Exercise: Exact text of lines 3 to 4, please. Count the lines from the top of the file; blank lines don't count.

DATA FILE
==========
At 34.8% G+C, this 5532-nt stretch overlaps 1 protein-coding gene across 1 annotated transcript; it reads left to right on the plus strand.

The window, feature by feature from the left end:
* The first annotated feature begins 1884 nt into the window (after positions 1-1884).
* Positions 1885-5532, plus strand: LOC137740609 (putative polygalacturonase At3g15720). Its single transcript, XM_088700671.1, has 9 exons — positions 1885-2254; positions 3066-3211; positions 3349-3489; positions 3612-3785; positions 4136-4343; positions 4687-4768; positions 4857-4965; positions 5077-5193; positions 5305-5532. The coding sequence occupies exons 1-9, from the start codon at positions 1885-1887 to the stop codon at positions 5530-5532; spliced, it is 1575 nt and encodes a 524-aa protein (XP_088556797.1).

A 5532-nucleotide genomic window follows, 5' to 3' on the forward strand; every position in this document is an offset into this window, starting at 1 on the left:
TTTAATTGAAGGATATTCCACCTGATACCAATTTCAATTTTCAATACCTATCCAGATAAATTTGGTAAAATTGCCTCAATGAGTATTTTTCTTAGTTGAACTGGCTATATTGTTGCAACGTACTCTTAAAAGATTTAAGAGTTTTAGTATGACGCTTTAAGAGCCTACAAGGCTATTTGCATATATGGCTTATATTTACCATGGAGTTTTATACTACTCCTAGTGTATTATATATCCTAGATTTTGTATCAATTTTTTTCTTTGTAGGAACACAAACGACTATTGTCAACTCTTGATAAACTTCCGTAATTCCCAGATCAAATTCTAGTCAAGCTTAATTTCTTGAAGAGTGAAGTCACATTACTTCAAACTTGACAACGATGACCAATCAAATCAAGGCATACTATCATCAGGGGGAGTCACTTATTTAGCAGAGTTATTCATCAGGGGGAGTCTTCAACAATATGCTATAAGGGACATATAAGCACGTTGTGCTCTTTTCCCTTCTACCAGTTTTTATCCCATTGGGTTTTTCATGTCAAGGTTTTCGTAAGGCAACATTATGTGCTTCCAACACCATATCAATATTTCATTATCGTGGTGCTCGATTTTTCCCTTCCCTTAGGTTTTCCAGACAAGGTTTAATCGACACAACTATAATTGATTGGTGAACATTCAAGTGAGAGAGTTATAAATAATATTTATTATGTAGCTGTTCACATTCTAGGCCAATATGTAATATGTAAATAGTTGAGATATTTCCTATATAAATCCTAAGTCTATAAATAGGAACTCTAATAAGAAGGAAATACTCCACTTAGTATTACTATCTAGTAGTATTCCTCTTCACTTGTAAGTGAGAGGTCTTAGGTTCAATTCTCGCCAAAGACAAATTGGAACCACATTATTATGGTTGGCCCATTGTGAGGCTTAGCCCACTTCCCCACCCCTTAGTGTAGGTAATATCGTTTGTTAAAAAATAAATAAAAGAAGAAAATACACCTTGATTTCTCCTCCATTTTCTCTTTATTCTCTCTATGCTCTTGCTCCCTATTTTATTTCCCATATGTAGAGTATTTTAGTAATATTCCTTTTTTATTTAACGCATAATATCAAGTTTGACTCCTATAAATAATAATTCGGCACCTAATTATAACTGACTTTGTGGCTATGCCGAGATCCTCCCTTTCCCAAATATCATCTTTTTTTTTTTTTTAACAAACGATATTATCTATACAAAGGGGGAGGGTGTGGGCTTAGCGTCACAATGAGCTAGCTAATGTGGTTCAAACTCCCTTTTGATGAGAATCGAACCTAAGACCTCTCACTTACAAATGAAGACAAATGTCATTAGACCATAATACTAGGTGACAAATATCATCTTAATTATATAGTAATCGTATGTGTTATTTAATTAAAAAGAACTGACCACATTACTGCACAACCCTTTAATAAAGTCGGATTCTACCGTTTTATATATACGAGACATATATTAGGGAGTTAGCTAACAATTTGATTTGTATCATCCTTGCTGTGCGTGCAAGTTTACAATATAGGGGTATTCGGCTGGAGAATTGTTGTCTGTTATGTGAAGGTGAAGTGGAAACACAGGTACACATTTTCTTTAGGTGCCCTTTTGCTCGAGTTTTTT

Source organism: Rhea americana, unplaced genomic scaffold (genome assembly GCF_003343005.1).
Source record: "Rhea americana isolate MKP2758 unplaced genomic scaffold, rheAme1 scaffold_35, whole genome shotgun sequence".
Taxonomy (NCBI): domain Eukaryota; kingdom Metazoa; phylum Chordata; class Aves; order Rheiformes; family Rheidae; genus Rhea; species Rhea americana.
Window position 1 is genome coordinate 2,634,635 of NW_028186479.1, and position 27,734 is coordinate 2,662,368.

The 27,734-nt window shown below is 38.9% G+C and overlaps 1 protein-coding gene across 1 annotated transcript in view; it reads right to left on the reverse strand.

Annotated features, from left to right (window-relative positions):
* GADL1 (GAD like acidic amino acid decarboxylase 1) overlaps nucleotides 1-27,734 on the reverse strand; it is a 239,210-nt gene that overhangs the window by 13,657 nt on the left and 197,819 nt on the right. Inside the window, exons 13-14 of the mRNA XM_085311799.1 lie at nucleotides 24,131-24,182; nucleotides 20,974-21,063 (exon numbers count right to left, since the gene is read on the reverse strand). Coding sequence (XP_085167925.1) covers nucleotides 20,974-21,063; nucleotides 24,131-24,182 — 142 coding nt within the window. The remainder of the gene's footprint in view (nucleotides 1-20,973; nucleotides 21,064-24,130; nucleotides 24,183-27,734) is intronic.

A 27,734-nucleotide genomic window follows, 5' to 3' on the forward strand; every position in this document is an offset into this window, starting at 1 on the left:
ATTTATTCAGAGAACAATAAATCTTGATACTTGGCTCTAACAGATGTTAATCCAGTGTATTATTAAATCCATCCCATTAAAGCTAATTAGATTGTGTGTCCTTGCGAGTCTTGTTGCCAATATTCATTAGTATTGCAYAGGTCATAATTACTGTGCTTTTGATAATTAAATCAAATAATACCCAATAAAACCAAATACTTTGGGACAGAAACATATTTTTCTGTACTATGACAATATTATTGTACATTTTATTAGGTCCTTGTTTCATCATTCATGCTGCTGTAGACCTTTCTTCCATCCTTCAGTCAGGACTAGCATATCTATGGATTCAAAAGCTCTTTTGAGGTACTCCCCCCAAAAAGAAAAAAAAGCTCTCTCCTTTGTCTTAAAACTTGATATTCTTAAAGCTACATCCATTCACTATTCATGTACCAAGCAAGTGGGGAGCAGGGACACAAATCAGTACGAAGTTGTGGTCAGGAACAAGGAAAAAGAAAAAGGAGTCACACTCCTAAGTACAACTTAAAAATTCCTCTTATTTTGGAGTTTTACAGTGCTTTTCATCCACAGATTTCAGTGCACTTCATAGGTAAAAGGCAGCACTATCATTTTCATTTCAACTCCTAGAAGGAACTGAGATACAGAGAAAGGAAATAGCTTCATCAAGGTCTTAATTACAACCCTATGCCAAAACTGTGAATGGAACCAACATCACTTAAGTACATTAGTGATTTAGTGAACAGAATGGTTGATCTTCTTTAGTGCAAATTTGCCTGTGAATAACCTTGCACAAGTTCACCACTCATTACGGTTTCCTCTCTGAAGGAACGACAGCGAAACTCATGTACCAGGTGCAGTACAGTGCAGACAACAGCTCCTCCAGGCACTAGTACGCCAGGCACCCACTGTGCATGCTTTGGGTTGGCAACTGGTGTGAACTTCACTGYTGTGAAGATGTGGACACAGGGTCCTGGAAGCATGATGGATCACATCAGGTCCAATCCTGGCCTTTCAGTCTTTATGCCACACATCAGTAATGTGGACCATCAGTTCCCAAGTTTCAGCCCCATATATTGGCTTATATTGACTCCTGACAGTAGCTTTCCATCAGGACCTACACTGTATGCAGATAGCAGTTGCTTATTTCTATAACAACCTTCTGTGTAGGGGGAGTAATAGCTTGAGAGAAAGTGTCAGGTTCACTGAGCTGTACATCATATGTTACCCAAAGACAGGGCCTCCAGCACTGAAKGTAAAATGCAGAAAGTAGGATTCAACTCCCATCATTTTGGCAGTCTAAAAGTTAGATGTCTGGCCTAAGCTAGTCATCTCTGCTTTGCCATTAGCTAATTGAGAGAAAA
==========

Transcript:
* The first annotated feature begins 1884 nt into the window (after positions 1-1884).
* Positions 1885-5532, plus strand: LOC137740609 (putative polygalacturonase At3g15720). Its single transcript, XM_088700671.1, has 9 exons — positions 1885-2254; positions 3066-3211; positions 3349-3489; positions 3612-3785; positions 4136-4343; positions 4687-4768; positions 4857-4965; positions 5077-5193; positions 5305-5532. The coding sequence occupies exons 1-9, from the start codon at positions 1885-1887 to the stop codon at positions 5530-5532; spliced, it is 1575 nt and encodes a 524-aa protein (XP_088556797.1).